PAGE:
August 22, 2012

Summer Reading Review: Twenty Boy Summer by Sarah Ockler

Twenty Boy Summer

Goodreads Summary:

According to Anna’s best friend, Frankie, twenty days in Zanzibar Bay is the perfect opportunity to have a summer fling, and if they meet one boy every day, there’s a pretty good chance Anna will find her first summer romance. Anna lightheartedly agrees to the game, but there’s something she hasn’t told Frankie–she’s already had her romance, and it was with Frankie’s older brother, Matt, just before his tragic death one year ago.

Pages: 290
Series? No
Release Date: June 1, 2009


Twenty Boy Summer had me in on the first page! Characters who could not only be the boy or girl next door, but whom I'd also love to have as my best friends had to deal with the death of a very important person - but even more - with growing up and saving a friendship from the effects of that process - wonderful story, the perfect feel - good novel!


I'm sorry, Sarah Dessen. I was convinced there would never be something or someone to rob you the number one spot in my reading heart. I'm sorry, I was wrong...
Well, not quite. I still love Sarah Dessen's writing, but I would say Sarah Ockler is the first contemporary writer that I adore just as much. Their ways of telling a story are rather different, I guess, but both amazing.

I was very worried to start Twenty Boy Summer because I luckily have never lost someone close to me and my problem with grief books is that I usually don't get them, I can't identify with them.
I didn't have to worry, though. Twenty Boy Summer brought a smile on my face on the very first page and that smile revisited throughout the whole book.
Anna, the main character, had a great personality but also found herself in the middle of growing into her own person and making her own decisions.
As was Frankie, Anna's best friend. She just tried to find herself in a totally different way. That growing-of age part of the novel especially appealed to me because both characters were described so realistically. I think most teens could identify with either the rather quiet, thoughtful Anna or the rebellious and wild Frankie.

Realistic is also what I'd call the conflict the two girls had to work out. I mean, not all of us have to deal with overcoming the death of a brother and best friend, but the tension between the childhood friends, Anna's worries about keeping something from her best friend for the first time in her life and how her secret will affect the rest of their lives and their friendship - I think most girls go through that phase sooner or later.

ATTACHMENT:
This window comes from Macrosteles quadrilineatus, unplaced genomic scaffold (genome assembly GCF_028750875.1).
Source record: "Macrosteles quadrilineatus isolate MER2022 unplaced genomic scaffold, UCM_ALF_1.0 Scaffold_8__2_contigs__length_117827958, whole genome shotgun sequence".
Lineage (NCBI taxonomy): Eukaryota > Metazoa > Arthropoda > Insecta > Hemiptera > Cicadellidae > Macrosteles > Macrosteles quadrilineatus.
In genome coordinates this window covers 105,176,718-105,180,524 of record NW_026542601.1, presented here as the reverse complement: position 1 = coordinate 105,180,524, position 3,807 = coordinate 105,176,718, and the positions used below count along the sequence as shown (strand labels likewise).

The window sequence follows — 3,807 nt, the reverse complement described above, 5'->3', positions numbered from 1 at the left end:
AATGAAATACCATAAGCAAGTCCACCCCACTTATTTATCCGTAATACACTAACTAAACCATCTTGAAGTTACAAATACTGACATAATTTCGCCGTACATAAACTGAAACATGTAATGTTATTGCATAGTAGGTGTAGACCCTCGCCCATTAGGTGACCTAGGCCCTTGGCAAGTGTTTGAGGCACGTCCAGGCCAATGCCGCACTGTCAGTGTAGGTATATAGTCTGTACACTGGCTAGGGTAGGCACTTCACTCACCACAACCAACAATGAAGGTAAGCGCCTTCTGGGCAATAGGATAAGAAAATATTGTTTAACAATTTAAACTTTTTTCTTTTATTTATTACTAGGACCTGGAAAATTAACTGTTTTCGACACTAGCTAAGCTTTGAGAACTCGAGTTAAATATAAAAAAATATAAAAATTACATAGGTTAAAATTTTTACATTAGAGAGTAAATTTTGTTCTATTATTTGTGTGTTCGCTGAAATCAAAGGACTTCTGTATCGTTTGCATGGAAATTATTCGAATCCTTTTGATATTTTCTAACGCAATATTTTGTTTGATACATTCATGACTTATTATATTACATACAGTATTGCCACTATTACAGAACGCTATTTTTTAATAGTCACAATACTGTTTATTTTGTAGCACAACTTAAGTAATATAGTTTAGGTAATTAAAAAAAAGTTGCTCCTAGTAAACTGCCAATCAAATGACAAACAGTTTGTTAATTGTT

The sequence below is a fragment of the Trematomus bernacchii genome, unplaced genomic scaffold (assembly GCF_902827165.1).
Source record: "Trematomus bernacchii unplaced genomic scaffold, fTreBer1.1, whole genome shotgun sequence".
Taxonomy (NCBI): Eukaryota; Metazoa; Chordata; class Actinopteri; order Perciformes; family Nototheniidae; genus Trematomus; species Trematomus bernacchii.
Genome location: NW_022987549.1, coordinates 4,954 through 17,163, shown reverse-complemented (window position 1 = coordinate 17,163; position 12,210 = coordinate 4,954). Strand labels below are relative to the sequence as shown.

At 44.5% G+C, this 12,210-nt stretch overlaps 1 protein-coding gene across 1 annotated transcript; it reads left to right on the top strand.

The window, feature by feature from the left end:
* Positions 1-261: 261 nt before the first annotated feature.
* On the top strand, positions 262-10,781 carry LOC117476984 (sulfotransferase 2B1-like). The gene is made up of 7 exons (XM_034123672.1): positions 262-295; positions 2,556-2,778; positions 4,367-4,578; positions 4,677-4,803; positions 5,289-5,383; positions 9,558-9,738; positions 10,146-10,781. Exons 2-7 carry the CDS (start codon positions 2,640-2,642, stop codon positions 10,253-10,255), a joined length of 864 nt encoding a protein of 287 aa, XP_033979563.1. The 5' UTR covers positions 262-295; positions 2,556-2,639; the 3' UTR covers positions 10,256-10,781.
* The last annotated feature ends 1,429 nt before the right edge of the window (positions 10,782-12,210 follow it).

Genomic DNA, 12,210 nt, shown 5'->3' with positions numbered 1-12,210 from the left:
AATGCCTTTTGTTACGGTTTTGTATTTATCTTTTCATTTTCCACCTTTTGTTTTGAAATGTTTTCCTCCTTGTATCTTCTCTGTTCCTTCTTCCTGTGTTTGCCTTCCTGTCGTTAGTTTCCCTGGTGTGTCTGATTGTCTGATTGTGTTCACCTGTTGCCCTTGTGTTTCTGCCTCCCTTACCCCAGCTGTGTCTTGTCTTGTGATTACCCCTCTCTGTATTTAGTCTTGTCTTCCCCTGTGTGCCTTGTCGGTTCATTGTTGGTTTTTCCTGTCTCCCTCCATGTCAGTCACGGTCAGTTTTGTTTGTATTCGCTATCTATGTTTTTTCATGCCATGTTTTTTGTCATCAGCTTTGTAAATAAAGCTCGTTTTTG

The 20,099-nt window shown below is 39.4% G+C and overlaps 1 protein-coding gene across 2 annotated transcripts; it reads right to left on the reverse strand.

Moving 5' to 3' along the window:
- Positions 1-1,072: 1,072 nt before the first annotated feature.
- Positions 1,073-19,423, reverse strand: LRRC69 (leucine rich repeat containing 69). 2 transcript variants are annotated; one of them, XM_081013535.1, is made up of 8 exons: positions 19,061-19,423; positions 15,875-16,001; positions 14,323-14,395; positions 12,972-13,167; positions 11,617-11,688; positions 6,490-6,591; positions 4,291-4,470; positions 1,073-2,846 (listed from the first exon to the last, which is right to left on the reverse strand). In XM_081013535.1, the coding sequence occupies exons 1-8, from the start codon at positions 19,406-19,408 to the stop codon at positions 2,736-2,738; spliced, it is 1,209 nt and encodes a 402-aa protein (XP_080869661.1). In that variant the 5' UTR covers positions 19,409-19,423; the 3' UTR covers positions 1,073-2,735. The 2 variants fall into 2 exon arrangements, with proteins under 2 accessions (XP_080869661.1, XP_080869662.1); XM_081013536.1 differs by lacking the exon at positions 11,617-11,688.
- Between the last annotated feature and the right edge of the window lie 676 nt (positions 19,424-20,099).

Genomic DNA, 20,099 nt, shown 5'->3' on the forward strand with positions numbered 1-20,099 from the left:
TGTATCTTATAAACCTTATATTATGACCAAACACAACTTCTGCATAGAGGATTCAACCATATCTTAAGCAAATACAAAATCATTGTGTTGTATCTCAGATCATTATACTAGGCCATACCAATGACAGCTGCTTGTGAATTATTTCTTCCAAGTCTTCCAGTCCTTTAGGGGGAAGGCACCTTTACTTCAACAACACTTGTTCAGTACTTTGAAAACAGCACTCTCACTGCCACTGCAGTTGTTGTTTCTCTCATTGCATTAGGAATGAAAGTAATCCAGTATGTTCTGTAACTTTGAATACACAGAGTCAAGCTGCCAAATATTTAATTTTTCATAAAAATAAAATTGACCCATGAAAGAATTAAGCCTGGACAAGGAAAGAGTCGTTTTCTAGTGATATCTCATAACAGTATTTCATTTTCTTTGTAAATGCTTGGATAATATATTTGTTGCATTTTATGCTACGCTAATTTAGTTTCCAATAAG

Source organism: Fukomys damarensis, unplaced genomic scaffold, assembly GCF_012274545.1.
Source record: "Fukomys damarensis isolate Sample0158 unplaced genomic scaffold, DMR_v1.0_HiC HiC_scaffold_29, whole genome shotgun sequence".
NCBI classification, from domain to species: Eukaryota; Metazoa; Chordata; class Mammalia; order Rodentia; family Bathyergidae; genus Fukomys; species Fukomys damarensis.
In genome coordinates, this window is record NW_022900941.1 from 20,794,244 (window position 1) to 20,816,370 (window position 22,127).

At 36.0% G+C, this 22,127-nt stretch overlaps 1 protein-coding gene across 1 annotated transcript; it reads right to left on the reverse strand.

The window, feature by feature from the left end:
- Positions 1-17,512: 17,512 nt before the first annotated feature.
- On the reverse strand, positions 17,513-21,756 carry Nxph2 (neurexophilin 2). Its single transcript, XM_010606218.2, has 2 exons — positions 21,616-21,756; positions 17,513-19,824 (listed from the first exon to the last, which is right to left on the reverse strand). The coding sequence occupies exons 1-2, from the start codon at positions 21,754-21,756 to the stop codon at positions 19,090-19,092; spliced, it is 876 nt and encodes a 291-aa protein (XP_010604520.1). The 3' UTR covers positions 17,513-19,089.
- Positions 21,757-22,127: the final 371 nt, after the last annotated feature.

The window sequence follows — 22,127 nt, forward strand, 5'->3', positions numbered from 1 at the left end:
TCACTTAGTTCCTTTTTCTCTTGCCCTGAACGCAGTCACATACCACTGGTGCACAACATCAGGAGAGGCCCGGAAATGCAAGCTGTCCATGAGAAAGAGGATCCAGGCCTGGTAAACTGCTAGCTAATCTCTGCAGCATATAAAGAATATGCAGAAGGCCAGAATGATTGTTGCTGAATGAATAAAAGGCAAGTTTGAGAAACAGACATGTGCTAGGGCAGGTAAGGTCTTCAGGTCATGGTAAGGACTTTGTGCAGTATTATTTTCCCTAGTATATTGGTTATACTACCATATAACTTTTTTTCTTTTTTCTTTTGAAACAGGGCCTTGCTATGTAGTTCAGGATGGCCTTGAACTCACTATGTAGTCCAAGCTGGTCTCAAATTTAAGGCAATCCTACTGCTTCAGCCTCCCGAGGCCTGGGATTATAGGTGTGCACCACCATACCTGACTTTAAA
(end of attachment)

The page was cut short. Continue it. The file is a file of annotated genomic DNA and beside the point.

The boys in this book...came rather random, I think. They were more of an accessory, necessary for the story, but they kept appearing and disappearing whenever they were needed without really playing an important role.
Much more important were the parents - especially Frankie's and that's also where I have to criticize a bit. I really would have liked to see if and how Frankie can solve the problems with her parents.

All in all, though, Twenty Boy Summer is a really great coming-of age story with excellent funny, emotional writing written by an author who - I would assume - definitely knows how teens feel :)

RATING: 3 out of 3 Smarties


  1. I'm glad you liked it. It's one of my favorite books and just like you I always find hard to relate with such a great lost but this is a great book and deals with a lot of stuff that you can feel identified with any of them.

    Great review!


    1. I always feel kind of weird when I read about death and loss and can't really feel as bad for the characters as other people because I have no idea how that feels. I liked how in this book the tragedy was already one year ago and how Ockler's descriptions made it possible to relate a bit :)


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